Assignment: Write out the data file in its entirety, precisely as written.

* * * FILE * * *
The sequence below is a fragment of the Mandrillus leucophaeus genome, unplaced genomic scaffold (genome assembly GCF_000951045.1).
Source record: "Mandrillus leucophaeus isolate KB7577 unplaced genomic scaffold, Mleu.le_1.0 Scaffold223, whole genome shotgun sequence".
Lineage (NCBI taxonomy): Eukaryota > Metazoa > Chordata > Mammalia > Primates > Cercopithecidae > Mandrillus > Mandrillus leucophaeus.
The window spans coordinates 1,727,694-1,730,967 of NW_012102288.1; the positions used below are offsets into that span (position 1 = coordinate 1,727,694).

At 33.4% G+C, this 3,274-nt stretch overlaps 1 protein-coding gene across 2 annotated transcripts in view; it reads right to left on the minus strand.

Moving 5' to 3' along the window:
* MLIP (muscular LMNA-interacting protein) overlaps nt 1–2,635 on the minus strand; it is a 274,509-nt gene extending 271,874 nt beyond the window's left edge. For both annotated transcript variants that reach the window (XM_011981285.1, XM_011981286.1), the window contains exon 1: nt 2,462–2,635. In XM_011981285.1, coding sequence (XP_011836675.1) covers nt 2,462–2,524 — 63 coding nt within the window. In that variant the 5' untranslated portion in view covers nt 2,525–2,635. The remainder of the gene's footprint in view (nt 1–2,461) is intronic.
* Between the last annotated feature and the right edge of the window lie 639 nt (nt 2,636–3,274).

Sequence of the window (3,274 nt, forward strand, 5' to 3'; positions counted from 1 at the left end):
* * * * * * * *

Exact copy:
The sequence below is a fragment of the Mandrillus leucophaeus genome, unplaced genomic scaffold (genome assembly GCF_000951045.1).
Source record: "Mandrillus leucophaeus isolate KB7577 unplaced genomic scaffold, Mleu.le_1.0 Scaffold223, whole genome shotgun sequence".
Lineage (NCBI taxonomy): Eukaryota > Metazoa > Chordata > Mammalia > Primates > Cercopithecidae > Mandrillus > Mandrillus leucophaeus.
The window spans coordinates 1,727,694-1,730,967 of NW_012102288.1; the positions used below are offsets into that span (position 1 = coordinate 1,727,694).

At 33.4% G+C, this 3,274-nt stretch overlaps 1 protein-coding gene across 2 annotated transcripts in view; it reads right to left on the minus strand.

Moving 5' to 3' along the window:
* MLIP (muscular LMNA-interacting protein) overlaps nt 1–2,635 on the minus strand; it is a 274,509-nt gene extending 271,874 nt beyond the window's left edge. For both annotated transcript variants that reach the window (XM_011981285.1, XM_011981286.1), the window contains exon 1: nt 2,462–2,635. In XM_011981285.1, coding sequence (XP_011836675.1) covers nt 2,462–2,524 — 63 coding nt within the window. In that variant the 5' untranslated portion in view covers nt 2,525–2,635. The remainder of the gene's footprint in view (nt 1–2,461) is intronic.
* Between the last annotated feature and the right edge of the window lie 639 nt (nt 2,636–3,274).

Sequence of the window (3,274 nt, forward strand, 5' to 3'; positions counted from 1 at the left end):